W3C home > Mailing lists > Public > www-style@w3.org > July 2000

Re: px vs. pt

From: Matthew Brealey <webmaster@richinstyle.com>
Date: Thu, 27 Jul 2000 13:57:19 +0100
Message-ID: <398031AF.54FC@richinstyle.com>
To: Rowland Shaw <Rowland.Shaw@seagatesoftware.com>
CC: www-style@w3.org
Rowland Shaw wrote:
> > > Pretty, but it is flawed by the fact you're example was/is using large
> fonts
> > > on a resolution intended for small fonts...
> >
> > What?
> > Why?
> > How do you know?
> Because your UA was assuming a screen resolution of 96dpi, which is used
> when the "large fonts" option is selected by the user in the Display
> Properties on the windows client.

No it's not. See http://richinstyle.com/small.png for a disproof.
> AFAIK, UAs rely on the same setting that wysiwyg text editors (eg. Word) use
> for computing font sizes, 

On which subject, Word is broken: see, for example,
http://www.freetype.org/docs/glyphs/index.html (section IV, part 4), an
excellent document that I recommend reading anyway.

> so you'd have to log a bug against them for
> displaying 'incorrect' font sizes...


What do you think they should use?
> So why bother with support for paged media in CSS? My original point was for
> the "best for all situations" solution, for which I think points are pretty
> useful, 

> and familiar to a lot of people starting up with webdesign from use


But that doesn't mean good.

> > And also, on a point of fact, pixels do translate well to print, since
> > they are rescaled (printers, unlike computers, have the required
> > information to do the necessary rescaling).
> Well, technically the printer doesn't know that much, it's some nice clever
> scaling either by the OS subsystems (Eg: Win GDI, which allows you to
> specify canvases in all sorts of measurement units), printer driver or even
> the UA (printing to Windows canvas in pixel mode doesn't "auto scale" for
> you)

Regardless, pixels are perfectly good for printing. They are also ok on
screen, which points are not.
> > > IMHO, physical sizes should be used for root elements, and relative
> sizes
> > > (in em or ex) for all the others...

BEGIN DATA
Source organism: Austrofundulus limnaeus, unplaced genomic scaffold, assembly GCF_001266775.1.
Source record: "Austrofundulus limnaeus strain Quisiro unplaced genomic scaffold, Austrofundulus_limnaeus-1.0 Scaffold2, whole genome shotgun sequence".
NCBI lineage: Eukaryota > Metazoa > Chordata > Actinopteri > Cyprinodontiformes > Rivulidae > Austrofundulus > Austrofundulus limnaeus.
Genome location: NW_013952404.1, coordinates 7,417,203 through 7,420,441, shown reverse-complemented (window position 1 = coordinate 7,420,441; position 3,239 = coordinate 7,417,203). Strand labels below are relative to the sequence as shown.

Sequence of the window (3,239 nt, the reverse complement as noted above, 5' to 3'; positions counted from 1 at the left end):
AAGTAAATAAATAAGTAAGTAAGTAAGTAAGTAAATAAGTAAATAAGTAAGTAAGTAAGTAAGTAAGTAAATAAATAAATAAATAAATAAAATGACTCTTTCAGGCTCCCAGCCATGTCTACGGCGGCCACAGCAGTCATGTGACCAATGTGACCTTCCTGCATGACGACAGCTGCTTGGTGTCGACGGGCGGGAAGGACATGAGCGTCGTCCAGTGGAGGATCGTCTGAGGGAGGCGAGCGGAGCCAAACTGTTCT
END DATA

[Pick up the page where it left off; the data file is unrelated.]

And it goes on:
> > I hope not. This is the height of rudeness on the part of the designer -
> > by doing this he maximises the problems, causing difficulties reading
> > for the greatest number possible. To counter this it would be useful if
> > browsers did proper rescaling of fonts (zooms are unsatisfactory):
> Would you like to back that up?
> 72pt is 72pt is 6picas is 1 inch is 25.4mm is 2.54cm is...

Is an arbitrary number of pixels that doesn't correspond to a real-world
value and therefore will look much larger/smaller on one machine
compared to another.

> Next, you'll be telling me that they are no WISIWYG word processors because
> they're all scaled incorrectly...

See above.
> > user without perfect sight sets font size in browser; e.g., 20px
> > user enables 'rescale fonts' option
> > Example:
> > rude developer creates page with font size of (say) 9pt.
> > Browser rescales font size to 20/16 * 9 * 96/72 = 15px.
> > Result: all accessibility problems caused by lazy/rude developers
> > disappear, and without the need for an annoying zoom feature (i.e. it's
> > automatic)
> I don't follow your argument in your example... 

It was a digression.
> > [Note there could be an 'advanced' dialogue box, where the figures I
> > suggest here (default font size, in pixels, of developer's computer (16)
> > and ppi value for that computer (96), which represent what most
> > developers/WYSIWYG editor makers use, could be changed.]
> Under Win systems: Control panel -> Display properties -> Settings -> Font
> size (small = 72 dpi screen res, large = 96dpi screen res)

Not the solution; this is merely a remedy to counter rude developers -
like the facilities that currently exist to adjust font sizes except
more useful.

> > In fact, to rebut your suggestion, no size at all should be used for the
> > root element, and relative sizes for all others. By using no size for
> > the root element, you respect the user's wishes as to size, rather than
> > inflicting upon them a size that is smaller than they an read. (BTW,
> > please read the page: exes are a BAD idea for font sizes.)
> I forgot percentages (sorry), which is what I would suggest for font sizes,
> reserving em and ex for things like padding, margins etc.

No, ems are fine. Ems are the same as % on font-size so it makes no
difference (although em is less buggy in the browsers to which it can
safely be served; i.e. if you are using browser-detection (preferably
non-User-Agent-header dependent), it is better to use ems for

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Received on Thursday, 27 July 2000 08:57:56 UTC

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